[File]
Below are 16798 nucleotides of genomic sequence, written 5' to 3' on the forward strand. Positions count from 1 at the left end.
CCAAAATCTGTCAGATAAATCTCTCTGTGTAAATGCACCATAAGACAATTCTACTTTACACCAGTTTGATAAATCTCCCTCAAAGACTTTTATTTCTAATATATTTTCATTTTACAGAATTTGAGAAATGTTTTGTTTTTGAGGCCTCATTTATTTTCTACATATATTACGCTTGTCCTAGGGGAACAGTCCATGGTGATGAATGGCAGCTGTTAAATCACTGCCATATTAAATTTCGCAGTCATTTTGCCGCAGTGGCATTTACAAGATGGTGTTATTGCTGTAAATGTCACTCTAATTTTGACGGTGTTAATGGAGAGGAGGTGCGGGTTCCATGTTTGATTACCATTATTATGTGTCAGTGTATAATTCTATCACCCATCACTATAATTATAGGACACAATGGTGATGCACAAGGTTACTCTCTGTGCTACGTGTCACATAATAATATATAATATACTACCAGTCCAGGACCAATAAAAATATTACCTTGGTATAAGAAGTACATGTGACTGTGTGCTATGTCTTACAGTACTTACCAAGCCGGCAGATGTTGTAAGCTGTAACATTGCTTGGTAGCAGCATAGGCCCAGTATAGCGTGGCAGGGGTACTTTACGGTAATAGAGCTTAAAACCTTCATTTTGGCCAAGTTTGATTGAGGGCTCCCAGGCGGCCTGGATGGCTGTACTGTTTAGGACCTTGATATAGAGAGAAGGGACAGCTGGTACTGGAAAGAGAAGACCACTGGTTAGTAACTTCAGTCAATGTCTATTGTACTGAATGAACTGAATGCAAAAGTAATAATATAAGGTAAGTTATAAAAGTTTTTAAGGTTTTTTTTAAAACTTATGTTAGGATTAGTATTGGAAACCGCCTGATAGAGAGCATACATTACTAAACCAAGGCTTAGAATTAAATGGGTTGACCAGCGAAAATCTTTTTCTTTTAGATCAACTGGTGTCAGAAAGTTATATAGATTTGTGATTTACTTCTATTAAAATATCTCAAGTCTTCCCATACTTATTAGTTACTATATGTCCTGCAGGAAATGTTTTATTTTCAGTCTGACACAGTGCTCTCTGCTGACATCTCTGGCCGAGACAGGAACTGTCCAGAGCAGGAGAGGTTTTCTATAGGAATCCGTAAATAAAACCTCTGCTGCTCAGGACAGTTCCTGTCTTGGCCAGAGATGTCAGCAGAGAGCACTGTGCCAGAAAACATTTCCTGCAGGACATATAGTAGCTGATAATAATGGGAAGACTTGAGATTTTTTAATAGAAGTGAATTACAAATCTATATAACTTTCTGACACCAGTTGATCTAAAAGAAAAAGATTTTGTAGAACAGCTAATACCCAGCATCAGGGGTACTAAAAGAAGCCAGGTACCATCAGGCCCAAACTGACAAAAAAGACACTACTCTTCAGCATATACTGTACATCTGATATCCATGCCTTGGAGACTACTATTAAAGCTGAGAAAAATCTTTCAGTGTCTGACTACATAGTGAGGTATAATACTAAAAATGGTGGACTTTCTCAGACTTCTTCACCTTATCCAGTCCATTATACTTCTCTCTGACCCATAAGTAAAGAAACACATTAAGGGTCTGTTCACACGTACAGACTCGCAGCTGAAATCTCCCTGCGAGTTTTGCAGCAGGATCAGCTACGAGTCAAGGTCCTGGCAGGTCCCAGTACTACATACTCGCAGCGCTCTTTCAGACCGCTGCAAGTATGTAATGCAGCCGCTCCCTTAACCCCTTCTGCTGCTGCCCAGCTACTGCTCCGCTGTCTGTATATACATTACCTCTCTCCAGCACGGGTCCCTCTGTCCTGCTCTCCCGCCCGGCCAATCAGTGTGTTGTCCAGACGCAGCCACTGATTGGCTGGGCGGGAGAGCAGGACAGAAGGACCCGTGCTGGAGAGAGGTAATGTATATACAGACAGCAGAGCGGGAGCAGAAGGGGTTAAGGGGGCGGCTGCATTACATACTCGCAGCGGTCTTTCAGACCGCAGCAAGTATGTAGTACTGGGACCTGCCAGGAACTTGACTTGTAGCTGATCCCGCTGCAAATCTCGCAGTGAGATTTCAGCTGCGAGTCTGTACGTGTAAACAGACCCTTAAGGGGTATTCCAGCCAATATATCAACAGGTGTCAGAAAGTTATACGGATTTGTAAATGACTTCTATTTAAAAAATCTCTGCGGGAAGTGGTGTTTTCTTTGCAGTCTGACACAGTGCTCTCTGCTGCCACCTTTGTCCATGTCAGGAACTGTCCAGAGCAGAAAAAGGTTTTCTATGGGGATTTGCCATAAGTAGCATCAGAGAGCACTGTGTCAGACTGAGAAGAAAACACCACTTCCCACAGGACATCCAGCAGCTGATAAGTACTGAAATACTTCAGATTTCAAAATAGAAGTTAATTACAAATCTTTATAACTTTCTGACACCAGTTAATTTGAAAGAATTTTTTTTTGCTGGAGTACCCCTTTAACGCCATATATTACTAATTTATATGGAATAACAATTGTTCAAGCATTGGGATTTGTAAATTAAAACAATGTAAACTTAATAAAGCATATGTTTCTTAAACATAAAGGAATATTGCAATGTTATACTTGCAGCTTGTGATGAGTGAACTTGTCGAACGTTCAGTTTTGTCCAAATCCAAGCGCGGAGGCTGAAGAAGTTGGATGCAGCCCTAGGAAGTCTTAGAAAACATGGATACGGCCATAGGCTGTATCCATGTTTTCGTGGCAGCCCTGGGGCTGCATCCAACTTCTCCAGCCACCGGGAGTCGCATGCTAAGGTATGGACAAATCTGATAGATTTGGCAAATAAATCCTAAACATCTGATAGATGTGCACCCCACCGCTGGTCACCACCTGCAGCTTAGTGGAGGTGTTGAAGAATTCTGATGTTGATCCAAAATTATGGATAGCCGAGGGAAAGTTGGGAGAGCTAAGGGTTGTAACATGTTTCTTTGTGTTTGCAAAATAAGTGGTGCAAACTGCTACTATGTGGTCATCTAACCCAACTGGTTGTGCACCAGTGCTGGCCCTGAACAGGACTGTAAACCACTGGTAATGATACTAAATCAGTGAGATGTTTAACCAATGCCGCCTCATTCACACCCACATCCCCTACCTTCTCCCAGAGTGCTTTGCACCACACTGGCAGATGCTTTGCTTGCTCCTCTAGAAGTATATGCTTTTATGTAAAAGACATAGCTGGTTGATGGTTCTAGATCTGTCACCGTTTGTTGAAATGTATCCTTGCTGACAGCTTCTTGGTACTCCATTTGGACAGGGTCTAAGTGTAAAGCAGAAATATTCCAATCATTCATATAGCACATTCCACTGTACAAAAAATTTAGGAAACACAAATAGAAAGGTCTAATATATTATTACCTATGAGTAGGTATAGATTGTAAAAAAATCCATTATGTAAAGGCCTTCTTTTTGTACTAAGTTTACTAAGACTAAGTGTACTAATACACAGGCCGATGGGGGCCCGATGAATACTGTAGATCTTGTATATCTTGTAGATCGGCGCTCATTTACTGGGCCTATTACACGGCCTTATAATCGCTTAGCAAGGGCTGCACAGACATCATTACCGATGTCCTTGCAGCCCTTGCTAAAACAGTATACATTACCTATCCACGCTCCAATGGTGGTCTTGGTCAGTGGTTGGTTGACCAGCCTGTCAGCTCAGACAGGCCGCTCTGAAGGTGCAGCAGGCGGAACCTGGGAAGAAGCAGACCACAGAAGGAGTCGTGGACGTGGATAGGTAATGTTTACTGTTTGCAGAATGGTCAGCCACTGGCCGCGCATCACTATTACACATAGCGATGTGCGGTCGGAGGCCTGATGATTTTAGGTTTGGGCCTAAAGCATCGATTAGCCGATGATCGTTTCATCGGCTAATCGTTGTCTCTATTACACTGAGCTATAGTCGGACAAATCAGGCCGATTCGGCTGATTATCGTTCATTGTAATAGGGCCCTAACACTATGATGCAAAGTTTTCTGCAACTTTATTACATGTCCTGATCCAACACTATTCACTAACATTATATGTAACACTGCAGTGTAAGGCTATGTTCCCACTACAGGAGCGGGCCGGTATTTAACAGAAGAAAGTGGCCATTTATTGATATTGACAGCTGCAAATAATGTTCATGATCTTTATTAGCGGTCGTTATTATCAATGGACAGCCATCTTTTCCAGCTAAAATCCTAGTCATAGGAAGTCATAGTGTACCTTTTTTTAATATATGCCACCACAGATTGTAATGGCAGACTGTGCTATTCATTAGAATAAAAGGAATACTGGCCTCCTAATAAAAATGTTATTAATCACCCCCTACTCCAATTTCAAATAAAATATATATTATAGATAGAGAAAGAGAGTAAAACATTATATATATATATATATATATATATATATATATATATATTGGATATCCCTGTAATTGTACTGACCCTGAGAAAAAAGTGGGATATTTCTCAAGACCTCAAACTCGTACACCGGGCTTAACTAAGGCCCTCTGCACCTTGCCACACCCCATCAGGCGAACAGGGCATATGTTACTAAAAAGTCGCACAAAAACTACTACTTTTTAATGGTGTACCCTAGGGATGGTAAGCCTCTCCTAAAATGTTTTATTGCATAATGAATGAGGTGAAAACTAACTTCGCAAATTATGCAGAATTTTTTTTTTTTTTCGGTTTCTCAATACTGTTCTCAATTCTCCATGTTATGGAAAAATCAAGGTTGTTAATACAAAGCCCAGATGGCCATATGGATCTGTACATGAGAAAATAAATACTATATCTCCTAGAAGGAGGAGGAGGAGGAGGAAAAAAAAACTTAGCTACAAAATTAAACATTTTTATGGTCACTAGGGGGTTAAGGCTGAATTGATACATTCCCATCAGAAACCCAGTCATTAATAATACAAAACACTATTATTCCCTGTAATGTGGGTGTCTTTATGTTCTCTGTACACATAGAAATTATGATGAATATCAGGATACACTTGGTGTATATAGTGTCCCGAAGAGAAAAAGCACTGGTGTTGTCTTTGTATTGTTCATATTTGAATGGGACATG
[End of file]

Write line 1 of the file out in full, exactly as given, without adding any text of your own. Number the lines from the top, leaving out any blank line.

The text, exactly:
Below are 16798 nucleotides of genomic sequence, written 5' to 3' on the forward strand. Positions count from 1 at the left end.